Summary: Johannes Vermeer’s “The Geographer” (1669) depicts a man who is trying to map the world in which he lives. He deals with small matters, trying to orient the small sections of our existence into a comprehensive whole, and the painting clearly depicts a moment of insight—the light streaming in draws our attention to his eyes. He holds his cartographer’s instrument in midair, as if he has suddenly been caught by an idea, and, again, the window’s light shines on those hands for emphasis. Just as the window allows that light in, it allows the geographer’s gaze to escape the confines of the room—emphasizing his interest in the outside world. The globe is tucked away on a shelf behind the geographer and is irrelevant to the enterprise of the mapmaker since it depicts the entire world. Our man is interested in the details. The picture on the wall behind the geographer is that of a sea chart—very much part of the world in which he lives. “The Geographer” is a pictorial representation of the ability of the human mind to inquire about the world and expand the scope of our understanding.
In “The Astronomer” (c. 1668), the surveyor of the heavens holds in his hand the globe with the constellations, indicating his yearning to be part of the greater expanse of creation. Unlike the geographer—caught in mid-action, gazing out of the window—the astronomer is at rest, contemplating his celestial globe. On the wall behind him is a painting depicting the finding of Moses by Bat-Paro. This is one of the great moments of salvation in world history. The Jewish people were saved because the child Moses was drawn from the river. Art historians have pointed out that the inclusion of this “painting within a painting” was meant for allegorical purposes, reinforcing the artist’s underlying meaning—God’s divine providence in the finding of Moses, symbolizing that spiritual guidance in man’s attempt to discover His world.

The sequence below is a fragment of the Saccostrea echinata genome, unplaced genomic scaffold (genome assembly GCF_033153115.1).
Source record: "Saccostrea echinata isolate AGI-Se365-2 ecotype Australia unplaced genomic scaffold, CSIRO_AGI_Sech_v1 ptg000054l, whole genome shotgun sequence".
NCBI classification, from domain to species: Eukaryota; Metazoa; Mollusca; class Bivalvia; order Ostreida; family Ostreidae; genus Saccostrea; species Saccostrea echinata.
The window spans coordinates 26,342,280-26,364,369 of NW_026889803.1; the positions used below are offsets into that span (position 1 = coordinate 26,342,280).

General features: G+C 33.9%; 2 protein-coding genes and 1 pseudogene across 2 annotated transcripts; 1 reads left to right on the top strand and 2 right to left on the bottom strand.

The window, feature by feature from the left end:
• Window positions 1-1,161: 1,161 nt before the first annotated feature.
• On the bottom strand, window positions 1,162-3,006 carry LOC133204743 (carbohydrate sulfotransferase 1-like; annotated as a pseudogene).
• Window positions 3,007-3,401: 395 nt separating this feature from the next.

Why this is The BEST: We may read these paintings midrashically, as it were. They introduce us to the two aspects of human wonder. The geographer tries to measure and describe the world in which he lives; the astronomer tries to understand things that transcend our immediate sphere of creation, to grasp our position in the vast cosmos. We understand salvation as being an act of God’s love, enabling us to reciprocate that love.
Surely these ideas can be stated in religious language and are found in the words of Hazal. But not everyone can appreciate the wonder in the world through the word, and not everyone can appreciate the love that is expressed in creation through the use of language.
Vermeer enables us to look upon these notions through an amazing representation of reality. For those who make the effort, the interpretation is greatly enhanced by the work of art itself. It gives us the opportunity to stand with wonder before the idea, to be able to find ways of connecting to the Creator through the beauty of the represented creation.
Rabbi Chaim Brovender, a well-known pioneer of Torah education in Israel, is Rosh Yeshiva of WebYeshiva.org. He served as TRADITION’s Associate Managing Editor, 1964-1965. R. Brovender’s thoughts on art and Judaism will continue in The Best in the coming weeks with a look at Rembrandt.
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